The Academy needs that satisfaction because the Oscars are, though it’s somewhat redundant to point it out, a celebration of movies picked by moviemakers. In fact, every awards show is just that, a group of people who get together to vote to honor the best in their field. But the Oscars have somehow tricked people into thinking that the Awards are handed down from on high by God or the universe or the ghost of John Ford, when really it’s just a bunch of people who made some movies that have been turned into understandable commercial packages for which votes have been cast in a weird ceremony that uncomfortably blurs the lines between art and competition. The Oscars are a party in honor of the Oscars. Perhaps the truest and saddest example of this was this year’s In Memoriam tribute, an annual clip show of actors, writers, filmmakers, and other crewmembers who have died in the past year. The cutoff to be in the reel is January 31, and Heath Ledger’s passing on January 22 guaranteed him a spot in line, though I assume they’d have included him anyway. As the faces of the dead flashed by, the audience applause ebbed and flowed depending on the popularity of the person at the date of their death and their relative star power in general. Ledger, as could have been predicted, was the last to appear, filling the screen in a slowed-down shot from Brokeback Mountain, leaning against a wall in the brown jacket that will forever be married to his memory. It was a weirdly artificial moment, as the Academy put its glorious sadness on display for all to see, and it was only with the passing of time that I and others began to realize that Brad Renfro, who died on January 15, hadn’t been in the package. Was his death too gruesome? Unlikely; Hollywood has never shied away from mourning the passing of its own, no matter the cause. Was his career too old? Again, unlikely; many of the older people featured in the tribute had stopped working long before their deaths, plus Renfro had a role in the upcoming The Informers. For some reason, Renfro was simply overlooked, and though the Academy will probably chalk it up to an oversight and deny whatever intern collated the dead list whatever USC film credit they were earning, it’s hard not to see Renfro’s exclusion as weirdly indicative of the Academy’s whole hang-up with perception. Ledger is just as dead as Renfro, but he’s the kind of dead the Academy wants to hold up to the light. Renfro was a junkie and troubled and dangerous, but Ledger — he’s just classy.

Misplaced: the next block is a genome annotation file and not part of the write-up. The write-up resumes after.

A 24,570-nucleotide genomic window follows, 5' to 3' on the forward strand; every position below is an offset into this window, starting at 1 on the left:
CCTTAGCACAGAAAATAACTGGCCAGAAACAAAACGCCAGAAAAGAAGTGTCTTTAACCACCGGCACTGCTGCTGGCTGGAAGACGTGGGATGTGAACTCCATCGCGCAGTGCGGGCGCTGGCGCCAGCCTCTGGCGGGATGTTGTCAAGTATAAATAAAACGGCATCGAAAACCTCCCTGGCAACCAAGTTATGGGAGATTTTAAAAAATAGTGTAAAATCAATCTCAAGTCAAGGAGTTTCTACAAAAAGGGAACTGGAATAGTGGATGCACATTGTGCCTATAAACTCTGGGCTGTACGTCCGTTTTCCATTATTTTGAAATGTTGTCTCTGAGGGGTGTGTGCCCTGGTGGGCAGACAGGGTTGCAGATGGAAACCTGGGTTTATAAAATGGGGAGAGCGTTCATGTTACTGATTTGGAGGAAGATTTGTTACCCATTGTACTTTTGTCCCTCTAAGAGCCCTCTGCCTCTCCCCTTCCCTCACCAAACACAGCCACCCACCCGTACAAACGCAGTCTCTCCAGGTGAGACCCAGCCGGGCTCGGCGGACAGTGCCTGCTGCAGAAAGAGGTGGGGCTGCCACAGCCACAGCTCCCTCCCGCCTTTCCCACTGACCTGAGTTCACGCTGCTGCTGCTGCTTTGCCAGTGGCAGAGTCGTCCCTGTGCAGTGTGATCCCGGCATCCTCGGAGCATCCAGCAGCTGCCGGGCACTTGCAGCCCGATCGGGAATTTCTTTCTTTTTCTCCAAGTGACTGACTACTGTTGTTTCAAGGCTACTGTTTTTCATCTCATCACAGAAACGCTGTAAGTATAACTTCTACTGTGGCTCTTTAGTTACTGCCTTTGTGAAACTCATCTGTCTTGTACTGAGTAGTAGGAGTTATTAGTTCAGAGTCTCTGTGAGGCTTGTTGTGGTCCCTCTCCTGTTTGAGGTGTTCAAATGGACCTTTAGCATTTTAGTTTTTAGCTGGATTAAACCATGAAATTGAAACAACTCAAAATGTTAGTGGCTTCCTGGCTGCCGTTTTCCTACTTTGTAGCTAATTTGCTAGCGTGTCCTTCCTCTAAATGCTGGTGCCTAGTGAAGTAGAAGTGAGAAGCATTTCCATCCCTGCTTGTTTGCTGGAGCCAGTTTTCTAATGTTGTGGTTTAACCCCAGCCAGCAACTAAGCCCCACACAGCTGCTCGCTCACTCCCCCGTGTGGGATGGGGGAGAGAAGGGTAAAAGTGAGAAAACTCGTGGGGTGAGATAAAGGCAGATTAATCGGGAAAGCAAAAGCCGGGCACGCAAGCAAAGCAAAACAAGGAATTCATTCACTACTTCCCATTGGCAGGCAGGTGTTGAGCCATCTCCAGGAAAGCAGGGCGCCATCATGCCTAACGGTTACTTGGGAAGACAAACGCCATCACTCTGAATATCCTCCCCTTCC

Daniel Carlson is the managing editor of Pajiba and a low-level employee at a Hollywood industry magazine. You can visit his blog, Slowly Going Bald.